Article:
Editor’s Note: “Spider Sounds” invites members of the University of Richmond community to share their thoughts about items in the Parsons Music Library’s collection. The links included will take you to the library catalog record for the item in question, or to additional relevant information.
Today’s installment of “Spider Sounds” comes courtesy of Boatwright Library Faculty Member Irina Rogova, who is the project archivist for UR’s Race and Racism project. She has chosen to highlight Beyoncé’s latest album, Lemonade which was released earlier this year. Thanks, Irina!
On April 23, 2016, Beyoncé released her sixth studio album, Lemonade, to mass critical acclaim. Leading up to the release, promotional materials alluded to some sort of release on HBO, though no details were given about what was actually being released—album, documentary, live show?
Considering the precedent set by her 2013 release of Beyoncé, which was dropped with accompanying music videos for all tracks with no promotion, fans speculation hit an all-time high leading up to the release. The Lemonade premiere on HBO was accompanied by a visual album which interspersed songs from the record with prose and poetry by London-based Somali poet Warsan Shire, and featured a wide cast including Serena Williams, Amandla Stenberg, Quvenzhané Wallis, along with the mothers of Trayvon Martin, Michael Brown, and Eric Garner, all victims of racial profiling and extra-judicial killing at the hands of law enforcement officials and vigilante citizens. The album and its visual component weave a story which has been described as “every woman’s journey of self-knowledge and healing.”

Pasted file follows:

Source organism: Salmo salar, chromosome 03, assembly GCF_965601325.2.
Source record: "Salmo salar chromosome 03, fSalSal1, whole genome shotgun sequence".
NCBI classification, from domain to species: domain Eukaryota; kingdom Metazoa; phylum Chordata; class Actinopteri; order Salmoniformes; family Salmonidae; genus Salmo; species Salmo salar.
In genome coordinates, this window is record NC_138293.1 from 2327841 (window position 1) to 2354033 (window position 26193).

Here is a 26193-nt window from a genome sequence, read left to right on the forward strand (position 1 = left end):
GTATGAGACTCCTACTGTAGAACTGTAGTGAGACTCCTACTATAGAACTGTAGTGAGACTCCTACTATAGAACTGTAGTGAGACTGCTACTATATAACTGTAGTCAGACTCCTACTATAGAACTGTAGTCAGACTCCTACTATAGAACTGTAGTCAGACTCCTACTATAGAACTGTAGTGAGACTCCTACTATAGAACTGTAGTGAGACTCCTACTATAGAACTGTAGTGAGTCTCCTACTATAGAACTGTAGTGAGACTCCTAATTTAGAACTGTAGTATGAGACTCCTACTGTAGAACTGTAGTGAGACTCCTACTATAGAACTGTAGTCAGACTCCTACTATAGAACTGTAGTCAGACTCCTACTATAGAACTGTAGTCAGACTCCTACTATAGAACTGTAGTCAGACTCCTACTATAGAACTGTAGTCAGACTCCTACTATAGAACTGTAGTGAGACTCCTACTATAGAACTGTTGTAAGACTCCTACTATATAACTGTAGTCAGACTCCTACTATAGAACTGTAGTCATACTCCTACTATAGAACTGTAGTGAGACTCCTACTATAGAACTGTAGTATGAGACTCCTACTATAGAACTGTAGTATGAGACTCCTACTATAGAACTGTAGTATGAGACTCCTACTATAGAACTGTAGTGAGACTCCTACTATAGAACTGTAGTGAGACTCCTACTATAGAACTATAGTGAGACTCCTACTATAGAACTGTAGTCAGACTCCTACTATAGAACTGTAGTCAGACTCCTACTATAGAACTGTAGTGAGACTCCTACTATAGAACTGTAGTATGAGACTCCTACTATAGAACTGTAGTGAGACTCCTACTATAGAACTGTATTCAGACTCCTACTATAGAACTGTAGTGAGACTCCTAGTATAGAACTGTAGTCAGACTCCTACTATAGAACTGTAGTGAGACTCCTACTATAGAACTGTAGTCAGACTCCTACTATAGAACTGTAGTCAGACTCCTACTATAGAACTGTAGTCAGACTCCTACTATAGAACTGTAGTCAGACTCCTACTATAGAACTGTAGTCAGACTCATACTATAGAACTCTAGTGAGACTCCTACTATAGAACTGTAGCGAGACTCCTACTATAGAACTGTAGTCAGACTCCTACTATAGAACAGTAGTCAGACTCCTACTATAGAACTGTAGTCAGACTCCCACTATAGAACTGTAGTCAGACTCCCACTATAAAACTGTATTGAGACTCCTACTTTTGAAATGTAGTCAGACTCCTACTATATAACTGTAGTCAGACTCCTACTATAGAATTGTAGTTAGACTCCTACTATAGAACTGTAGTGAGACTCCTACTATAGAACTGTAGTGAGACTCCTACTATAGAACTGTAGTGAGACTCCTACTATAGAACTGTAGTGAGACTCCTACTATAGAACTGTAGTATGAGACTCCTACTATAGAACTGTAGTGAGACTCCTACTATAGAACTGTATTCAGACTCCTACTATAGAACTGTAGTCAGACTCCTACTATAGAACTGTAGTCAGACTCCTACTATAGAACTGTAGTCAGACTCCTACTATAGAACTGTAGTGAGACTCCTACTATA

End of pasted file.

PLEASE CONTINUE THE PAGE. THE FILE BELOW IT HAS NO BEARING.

Immediately following the release of Lemonade, fans and academics took to Twitter to contribute to a syllabus which would give context to the plethora of references and symbols used in the visual album. Connections ranged from black southern gothic traditions to visual references to Yoruba deity Oshun to audio of Malcolm X. The syllabus was eventually compiled and made available for download by Candice Benbow, who launched the campaign.
Download it here: https://issuu.com/candicebenbow/docs/lemonade_syllabus_2016.
The syllabus, made through collaborative efforts from over 70 black women, focuses heavily on work created by and about the experience of black women in the United States and beyond.
The syllabus was only one of the various intellectual endeavors inspired by Beyoncé’s Lemonade. Melissa Harris-Perry, bell hooks, dream hampton, Ijeoma Oluo, and countless other theorists, activists, and cultural critics have written on the album’s meaning and impact.
Find a collection of some of these pieces here: http://www.threemonkeysonline.com/beyonces-lemonade-ten-articles-on-queen-bey-that-are-actually-worth-reading .